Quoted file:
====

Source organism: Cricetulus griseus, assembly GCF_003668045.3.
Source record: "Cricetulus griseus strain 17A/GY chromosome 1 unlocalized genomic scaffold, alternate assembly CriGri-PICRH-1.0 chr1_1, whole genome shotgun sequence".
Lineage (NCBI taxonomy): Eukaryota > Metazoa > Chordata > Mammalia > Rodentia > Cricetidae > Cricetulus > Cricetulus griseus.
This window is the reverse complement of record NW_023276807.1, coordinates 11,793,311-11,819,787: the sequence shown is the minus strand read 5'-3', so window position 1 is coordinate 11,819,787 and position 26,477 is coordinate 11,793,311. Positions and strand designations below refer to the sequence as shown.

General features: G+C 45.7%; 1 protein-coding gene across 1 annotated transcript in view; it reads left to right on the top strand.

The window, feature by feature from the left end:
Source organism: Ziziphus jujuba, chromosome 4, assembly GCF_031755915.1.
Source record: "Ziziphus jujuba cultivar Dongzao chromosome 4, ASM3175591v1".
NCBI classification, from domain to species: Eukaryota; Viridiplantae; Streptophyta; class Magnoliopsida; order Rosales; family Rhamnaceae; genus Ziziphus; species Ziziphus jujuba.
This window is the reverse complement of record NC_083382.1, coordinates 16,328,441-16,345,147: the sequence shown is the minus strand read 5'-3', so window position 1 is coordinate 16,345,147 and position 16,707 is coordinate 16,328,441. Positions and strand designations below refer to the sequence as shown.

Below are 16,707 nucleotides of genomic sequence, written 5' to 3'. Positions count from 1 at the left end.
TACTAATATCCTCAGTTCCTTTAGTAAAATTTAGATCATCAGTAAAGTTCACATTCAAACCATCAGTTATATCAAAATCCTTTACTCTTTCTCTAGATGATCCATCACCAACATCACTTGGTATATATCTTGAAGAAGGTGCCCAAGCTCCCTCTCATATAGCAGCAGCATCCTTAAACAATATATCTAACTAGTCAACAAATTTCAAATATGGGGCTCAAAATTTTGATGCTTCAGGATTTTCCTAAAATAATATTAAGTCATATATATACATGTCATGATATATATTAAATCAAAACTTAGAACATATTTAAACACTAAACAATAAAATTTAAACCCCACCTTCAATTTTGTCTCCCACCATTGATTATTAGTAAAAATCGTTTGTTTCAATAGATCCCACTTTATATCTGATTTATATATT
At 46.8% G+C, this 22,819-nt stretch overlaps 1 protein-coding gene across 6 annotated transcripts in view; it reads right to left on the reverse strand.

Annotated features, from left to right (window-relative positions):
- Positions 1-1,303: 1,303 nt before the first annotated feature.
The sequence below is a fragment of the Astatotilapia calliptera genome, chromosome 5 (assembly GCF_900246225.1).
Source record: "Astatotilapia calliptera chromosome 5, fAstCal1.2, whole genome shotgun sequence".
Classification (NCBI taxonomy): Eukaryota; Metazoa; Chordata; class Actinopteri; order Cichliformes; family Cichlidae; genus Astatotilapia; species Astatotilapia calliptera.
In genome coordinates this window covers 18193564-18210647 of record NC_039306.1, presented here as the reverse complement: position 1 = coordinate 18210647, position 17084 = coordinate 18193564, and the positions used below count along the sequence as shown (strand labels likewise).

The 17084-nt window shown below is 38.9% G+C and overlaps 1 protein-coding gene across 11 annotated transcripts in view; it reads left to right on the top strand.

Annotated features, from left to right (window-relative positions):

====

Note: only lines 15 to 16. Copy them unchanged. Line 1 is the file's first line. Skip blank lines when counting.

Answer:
- Positions 1-1,303: 1,303 nt before the first annotated feature.
The sequence below is a fragment of the Astatotilapia calliptera genome, chromosome 5 (assembly GCF_900246225.1).